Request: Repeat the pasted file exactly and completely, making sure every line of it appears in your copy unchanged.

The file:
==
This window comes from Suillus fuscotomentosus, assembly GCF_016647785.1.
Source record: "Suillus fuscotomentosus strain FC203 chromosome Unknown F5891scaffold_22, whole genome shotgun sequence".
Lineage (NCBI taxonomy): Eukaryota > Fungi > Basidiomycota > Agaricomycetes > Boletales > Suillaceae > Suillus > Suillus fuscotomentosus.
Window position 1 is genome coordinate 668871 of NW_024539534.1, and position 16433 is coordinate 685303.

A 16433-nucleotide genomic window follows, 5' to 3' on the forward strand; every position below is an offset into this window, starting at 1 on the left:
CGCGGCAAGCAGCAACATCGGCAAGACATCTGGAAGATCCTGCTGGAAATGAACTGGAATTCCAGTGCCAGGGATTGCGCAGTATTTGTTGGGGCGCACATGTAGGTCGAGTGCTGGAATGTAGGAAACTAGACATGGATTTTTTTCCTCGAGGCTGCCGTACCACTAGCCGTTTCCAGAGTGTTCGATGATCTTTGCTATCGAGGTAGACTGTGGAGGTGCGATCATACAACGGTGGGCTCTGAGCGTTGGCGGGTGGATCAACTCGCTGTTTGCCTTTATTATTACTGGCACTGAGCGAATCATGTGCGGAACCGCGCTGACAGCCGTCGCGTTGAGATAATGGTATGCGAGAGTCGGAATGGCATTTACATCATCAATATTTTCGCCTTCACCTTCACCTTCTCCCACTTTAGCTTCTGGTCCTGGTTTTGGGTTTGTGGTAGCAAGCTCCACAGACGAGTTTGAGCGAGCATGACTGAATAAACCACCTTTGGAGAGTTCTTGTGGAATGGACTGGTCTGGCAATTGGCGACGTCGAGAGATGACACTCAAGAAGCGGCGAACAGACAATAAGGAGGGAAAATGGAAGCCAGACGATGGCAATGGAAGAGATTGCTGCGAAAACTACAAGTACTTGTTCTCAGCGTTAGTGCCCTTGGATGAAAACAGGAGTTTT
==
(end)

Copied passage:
This window comes from Suillus fuscotomentosus, assembly GCF_016647785.1.
Source record: "Suillus fuscotomentosus strain FC203 chromosome Unknown F5891scaffold_22, whole genome shotgun sequence".
Lineage (NCBI taxonomy): Eukaryota > Fungi > Basidiomycota > Agaricomycetes > Boletales > Suillaceae > Suillus > Suillus fuscotomentosus.
Window position 1 is genome coordinate 668871 of NW_024539534.1, and position 16433 is coordinate 685303.

A 16433-nucleotide genomic window follows, 5' to 3' on the forward strand; every position below is an offset into this window, starting at 1 on the left:
CGCGGCAAGCAGCAACATCGGCAAGACATCTGGAAGATCCTGCTGGAAATGAACTGGAATTCCAGTGCCAGGGATTGCGCAGTATTTGTTGGGGCGCACATGTAGGTCGAGTGCTGGAATGTAGGAAACTAGACATGGATTTTTTTCCTCGAGGCTGCCGTACCACTAGCCGTTTCCAGAGTGTTCGATGATCTTTGCTATCGAGGTAGACTGTGGAGGTGCGATCATACAACGGTGGGCTCTGAGCGTTGGCGGGTGGATCAACTCGCTGTTTGCCTTTATTATTACTGGCACTGAGCGAATCATGTGCGGAACCGCGCTGACAGCCGTCGCGTTGAGATAATGGTATGCGAGAGTCGGAATGGCATTTACATCATCAATATTTTCGCCTTCACCTTCACCTTCTCCCACTTTAGCTTCTGGTCCTGGTTTTGGGTTTGTGGTAGCAAGCTCCACAGACGAGTTTGAGCGAGCATGACTGAATAAACCACCTTTGGAGAGTTCTTGTGGAATGGACTGGTCTGGCAATTGGCGACGTCGAGAGATGACACTCAAGAAGCGGCGAACAGACAATAAGGAGGGAAAATGGAAGCCAGACGATGGCAATGGAAGAGATTGCTGCGAAAACTACAAGTACTTGTTCTCAGCGTTAGTGCCCTTGGATGAAAACAGGAGTTTT